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Sikh man Veerender Jubbal in soup after fake image showing him as Paris attacker goes viral

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Hate crimes

A Sikh man from Canada found himself in troubled waters after his digitally altered image, falsely portraying him as one of the suicide bombers involved in the Paris attacks, went viral on social media.

Veerender Jubbal can be seen holding a Quran (and wearing a suicide vest in the altered image) instead of an iPad. So much so that the man’s image was published on the front page of one of Spain’s largest newspapers and also used by two leading Italian newspapers.

One of the largest, though unofficial, pro-ISIS channels on Telegram, the same app that the terrorist group used to take responsibility for the Paris attacks, also shared the image.

Khilafa news800
Image: BuzzFeed News / Khilafah News / Telegram

It, however, later came to light that the image was photoshopped as it comprised features that one would not normally associate with an ISIS member.

Image courtesy: BuzzFeed News
Image courtesy: BuzzFeed News

Jubbal pulled out all the stops on Twitter to clear the air over the issue by sharing the original bathroom selfie, adding that he had never been to Paris and that he was a Sikh living in Canada.

Jubbal blamed the supporters of GamerGate, a controversial online movement, whom he had been fighting with on the internet for the past one year for the smear campaign against him.

Jubbal was taken aback when Indian media too started sharing his fake image on their portals. He vowed to take a legal action against the erring media houses.

In this hour of need, Jubbal did not find himself alone with people cutting across lines of religion tweeting in his support.

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U.S. Federal Appeals Court Wont Delay Talks About Net Neutrality

California agreed not to enforce its own state net neutrality law until the appeals court's decision on the 2017 repeal and any potential review by the U.S. Supreme Court.

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Net Neutrality
A sign with an emoji that reads "Don't take net neutrality away" is posted outside the Federal Communications Commission (FCC), in Washington, Dec. 14, 2017. VOA

A federal appeals court said Thursday it would not delay oral arguments set for Feb. 1 on the Trump administration’s decision to repeal the 2015 landmark net neutrality rules governing internet providers.

The Federal Communications Commission (FCC) on Tuesday asked the court to delay the arguments over its December 2017 repeal, citing the partial government shutdown. Without comment, the court denied the request.

The FCC had no immediate comment on the decision.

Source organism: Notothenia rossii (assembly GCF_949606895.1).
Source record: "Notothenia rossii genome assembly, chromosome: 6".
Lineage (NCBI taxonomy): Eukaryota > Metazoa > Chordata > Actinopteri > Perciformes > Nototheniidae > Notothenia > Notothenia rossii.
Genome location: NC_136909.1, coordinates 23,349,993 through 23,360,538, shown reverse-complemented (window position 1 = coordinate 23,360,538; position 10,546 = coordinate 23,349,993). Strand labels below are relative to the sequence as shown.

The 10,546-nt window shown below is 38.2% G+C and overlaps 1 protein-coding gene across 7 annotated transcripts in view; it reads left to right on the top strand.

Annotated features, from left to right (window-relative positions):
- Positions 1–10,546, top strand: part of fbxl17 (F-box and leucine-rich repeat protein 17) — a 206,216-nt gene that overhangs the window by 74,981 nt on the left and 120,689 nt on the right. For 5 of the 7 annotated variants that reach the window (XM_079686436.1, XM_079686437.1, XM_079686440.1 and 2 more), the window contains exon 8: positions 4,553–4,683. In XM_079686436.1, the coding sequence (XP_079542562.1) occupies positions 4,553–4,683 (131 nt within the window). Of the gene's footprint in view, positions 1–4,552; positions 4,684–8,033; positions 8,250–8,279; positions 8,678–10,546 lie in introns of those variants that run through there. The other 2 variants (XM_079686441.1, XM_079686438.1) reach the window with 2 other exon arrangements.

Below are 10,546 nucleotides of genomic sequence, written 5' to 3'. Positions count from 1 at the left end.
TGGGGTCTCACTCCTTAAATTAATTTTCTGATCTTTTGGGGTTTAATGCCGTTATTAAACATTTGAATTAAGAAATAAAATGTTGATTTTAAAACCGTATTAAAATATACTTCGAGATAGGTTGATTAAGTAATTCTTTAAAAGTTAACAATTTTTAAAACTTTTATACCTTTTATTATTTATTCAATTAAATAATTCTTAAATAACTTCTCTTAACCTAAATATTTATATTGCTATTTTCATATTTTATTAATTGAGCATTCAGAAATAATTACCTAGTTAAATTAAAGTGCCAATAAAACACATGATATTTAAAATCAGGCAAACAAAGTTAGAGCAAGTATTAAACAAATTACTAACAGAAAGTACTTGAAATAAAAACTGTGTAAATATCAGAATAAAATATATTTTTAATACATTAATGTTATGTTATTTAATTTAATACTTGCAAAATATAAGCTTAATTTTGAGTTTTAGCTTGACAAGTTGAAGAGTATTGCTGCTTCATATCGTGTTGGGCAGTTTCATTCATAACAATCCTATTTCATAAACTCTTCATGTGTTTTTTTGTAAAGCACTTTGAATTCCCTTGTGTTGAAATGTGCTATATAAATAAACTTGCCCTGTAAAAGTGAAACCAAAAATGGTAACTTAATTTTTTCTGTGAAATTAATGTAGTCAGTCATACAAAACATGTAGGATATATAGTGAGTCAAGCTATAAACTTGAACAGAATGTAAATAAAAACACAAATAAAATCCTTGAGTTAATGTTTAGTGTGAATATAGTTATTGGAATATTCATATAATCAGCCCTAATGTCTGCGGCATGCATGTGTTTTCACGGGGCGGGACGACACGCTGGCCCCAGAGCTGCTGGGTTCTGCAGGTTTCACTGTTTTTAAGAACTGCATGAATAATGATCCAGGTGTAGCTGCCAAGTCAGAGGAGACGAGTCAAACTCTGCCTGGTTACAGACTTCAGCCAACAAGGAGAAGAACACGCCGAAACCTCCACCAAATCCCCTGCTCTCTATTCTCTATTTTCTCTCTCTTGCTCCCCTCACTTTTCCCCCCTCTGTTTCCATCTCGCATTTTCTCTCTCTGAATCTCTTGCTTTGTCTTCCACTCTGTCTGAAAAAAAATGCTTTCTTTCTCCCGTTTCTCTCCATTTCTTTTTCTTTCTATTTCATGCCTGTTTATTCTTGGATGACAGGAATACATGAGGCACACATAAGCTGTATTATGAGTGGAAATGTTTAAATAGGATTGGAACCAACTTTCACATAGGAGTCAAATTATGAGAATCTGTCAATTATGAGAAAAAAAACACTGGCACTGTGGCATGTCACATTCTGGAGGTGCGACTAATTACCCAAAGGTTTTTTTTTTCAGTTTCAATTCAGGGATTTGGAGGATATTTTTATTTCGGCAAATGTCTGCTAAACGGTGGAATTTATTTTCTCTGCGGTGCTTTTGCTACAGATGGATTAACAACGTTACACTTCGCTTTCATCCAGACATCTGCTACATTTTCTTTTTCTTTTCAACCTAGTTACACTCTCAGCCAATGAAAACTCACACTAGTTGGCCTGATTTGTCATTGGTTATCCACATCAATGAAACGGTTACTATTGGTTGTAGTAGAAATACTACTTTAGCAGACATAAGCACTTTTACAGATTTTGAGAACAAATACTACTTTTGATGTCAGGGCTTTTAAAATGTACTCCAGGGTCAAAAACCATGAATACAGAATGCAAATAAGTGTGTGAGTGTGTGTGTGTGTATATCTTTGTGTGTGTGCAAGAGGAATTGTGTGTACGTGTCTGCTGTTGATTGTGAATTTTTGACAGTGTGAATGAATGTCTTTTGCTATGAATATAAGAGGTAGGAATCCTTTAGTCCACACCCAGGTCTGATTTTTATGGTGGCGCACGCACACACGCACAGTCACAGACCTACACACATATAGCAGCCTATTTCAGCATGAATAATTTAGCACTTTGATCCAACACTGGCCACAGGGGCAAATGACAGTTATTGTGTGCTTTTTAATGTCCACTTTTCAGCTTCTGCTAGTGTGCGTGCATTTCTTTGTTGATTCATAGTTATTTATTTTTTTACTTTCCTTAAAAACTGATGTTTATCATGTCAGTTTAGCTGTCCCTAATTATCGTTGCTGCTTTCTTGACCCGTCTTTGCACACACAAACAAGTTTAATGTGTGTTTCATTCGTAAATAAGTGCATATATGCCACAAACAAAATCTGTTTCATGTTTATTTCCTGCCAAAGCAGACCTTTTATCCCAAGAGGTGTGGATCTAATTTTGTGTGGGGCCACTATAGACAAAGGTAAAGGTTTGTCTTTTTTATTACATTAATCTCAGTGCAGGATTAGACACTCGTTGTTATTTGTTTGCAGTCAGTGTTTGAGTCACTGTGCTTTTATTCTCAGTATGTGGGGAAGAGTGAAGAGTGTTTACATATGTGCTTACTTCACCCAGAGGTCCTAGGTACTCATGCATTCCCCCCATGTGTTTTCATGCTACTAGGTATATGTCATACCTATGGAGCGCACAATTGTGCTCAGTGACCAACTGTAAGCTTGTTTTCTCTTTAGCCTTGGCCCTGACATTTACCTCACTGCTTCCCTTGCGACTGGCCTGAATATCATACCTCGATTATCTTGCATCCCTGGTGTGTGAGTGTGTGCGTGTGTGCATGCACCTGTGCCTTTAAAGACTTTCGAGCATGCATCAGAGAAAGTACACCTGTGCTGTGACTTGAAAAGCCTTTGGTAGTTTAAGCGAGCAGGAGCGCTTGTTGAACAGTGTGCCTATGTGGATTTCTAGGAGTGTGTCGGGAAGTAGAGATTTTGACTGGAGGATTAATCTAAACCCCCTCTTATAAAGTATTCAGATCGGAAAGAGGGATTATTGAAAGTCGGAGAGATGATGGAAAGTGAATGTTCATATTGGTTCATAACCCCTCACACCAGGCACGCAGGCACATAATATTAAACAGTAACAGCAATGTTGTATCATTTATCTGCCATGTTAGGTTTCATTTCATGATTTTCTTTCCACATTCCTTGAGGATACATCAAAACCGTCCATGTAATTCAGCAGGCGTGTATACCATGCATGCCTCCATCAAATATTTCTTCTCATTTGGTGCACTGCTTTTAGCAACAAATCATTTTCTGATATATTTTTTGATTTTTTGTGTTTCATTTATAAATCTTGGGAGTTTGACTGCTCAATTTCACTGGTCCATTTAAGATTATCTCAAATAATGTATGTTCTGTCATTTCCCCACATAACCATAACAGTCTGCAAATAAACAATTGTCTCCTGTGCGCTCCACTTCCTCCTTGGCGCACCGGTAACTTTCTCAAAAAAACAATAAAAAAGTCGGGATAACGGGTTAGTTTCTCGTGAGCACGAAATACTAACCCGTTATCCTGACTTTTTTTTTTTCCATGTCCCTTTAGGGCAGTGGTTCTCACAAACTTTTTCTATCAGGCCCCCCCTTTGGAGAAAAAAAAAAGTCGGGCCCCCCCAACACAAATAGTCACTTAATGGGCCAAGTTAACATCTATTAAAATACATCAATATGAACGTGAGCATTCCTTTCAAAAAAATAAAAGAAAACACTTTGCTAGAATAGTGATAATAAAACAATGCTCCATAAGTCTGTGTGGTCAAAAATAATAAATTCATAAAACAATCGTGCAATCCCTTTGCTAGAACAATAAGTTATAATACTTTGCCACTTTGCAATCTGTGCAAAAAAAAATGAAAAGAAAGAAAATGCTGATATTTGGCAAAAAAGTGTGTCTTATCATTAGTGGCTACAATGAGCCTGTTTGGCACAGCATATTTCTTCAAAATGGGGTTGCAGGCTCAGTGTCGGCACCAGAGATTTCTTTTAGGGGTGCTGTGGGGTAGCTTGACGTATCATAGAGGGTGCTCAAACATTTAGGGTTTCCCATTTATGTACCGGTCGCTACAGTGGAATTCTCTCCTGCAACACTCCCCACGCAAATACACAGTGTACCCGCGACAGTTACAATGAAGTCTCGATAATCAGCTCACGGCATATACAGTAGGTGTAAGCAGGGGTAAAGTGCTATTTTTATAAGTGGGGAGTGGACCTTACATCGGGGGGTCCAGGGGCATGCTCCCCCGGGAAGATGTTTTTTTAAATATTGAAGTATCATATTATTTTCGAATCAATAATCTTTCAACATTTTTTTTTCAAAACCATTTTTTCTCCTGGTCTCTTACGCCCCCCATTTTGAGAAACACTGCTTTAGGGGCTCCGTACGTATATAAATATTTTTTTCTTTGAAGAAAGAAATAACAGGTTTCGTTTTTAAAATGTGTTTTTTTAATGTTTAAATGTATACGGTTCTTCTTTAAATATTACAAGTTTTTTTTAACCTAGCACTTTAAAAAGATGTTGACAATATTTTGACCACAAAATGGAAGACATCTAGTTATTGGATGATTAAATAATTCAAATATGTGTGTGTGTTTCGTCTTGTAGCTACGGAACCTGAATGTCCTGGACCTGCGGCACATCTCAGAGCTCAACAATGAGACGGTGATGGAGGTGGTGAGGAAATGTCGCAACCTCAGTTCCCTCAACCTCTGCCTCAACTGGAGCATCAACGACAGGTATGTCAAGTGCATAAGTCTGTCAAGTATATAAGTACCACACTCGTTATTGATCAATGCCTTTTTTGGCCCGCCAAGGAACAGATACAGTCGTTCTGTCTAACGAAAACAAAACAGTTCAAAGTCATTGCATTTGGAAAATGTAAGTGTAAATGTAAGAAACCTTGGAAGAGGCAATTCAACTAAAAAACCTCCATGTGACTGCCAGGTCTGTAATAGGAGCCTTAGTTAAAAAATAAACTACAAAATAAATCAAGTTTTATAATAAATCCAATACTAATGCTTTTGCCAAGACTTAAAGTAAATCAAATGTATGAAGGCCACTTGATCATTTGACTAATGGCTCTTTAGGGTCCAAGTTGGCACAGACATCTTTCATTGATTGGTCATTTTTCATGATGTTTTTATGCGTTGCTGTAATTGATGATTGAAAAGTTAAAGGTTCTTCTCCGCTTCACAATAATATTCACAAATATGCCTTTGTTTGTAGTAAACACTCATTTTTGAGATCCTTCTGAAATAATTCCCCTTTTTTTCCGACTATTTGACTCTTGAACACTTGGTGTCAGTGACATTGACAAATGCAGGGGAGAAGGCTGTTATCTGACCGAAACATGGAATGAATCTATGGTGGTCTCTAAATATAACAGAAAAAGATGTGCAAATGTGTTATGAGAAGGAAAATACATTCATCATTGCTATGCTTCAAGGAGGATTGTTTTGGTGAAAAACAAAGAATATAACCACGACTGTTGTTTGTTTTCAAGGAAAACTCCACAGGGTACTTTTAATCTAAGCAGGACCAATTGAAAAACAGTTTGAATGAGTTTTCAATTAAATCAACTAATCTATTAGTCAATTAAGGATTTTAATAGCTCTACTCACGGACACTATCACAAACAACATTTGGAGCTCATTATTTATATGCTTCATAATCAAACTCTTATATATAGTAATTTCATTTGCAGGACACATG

A group of 22 state attorneys general and the District of Columbia have asked the court to reinstate the Obama-era internet rules and block the FCC’s effort to pre-empt states from imposing their own rules guaranteeing an open internet.

Net Neutrality
State Sen. Scott Wiener, D-San Francisco, left, receives congratulations from Assemblyman Rob Bonta, D-Alameda, center, and Sen. Kevin de Leon, D-Los Angeles, right, after his net neutrality bill was approved by the state Senate. VOA

Several internet companies are also part of the legal challenge, including Mozilla Corp, Vimeo Inc and Etsy Inc, as well as numerous media and technology advocacy groups and major cities, including New York and San Francisco.

The FCC voted to reverse the rules that barred internet service providers from blocking or throttling traffic, or offering paid fast lanes, also known as paid prioritization.

The FCC said providers must disclose any changes in users’ internet access.

‘Misguided’ repeal

The net neutrality repeal was a win for providers like Comcast Corp, AT&T Inc and Verizon Communications Inc, but was opposed by internet companies like Facebook Inc, Amazon. com Inc and Alphabet Inc.

Major providers have not made any changes in how Americans access the internet since the repeal.

net neutrality
Washington Gov. Jay Inslee speaks after signing a bill, March 5, 2018, in Olympia, Washington, that makes Washington the first state to set up its own net-neutrality requirements in response to the FCC’s recent repeal of Obama-era rules. VOA

FCC Commissioner Jessica Rosenworcel, a Democrat, said on Thursday that the lawsuits are aimed at overturning the agency’s “misguided” repeal of the Obama rules. “The fight for an open internet continues,” she wrote on Twitter.

Also Read: Google Probing ‘Malicious’ Attack on its Internet Traffic

The panel hearing the case is made up of Judges Robert Wilkins and Patricia Millett, two appointees of Barack Obama, and Stephen Williams, an appointee of Republican Ronald Reagan.

In October, California agreed not to enforce its own state net neutrality law until the appeals court’s decision on the 2017 repeal and any potential review by the U.S. Supreme Court. (VOA)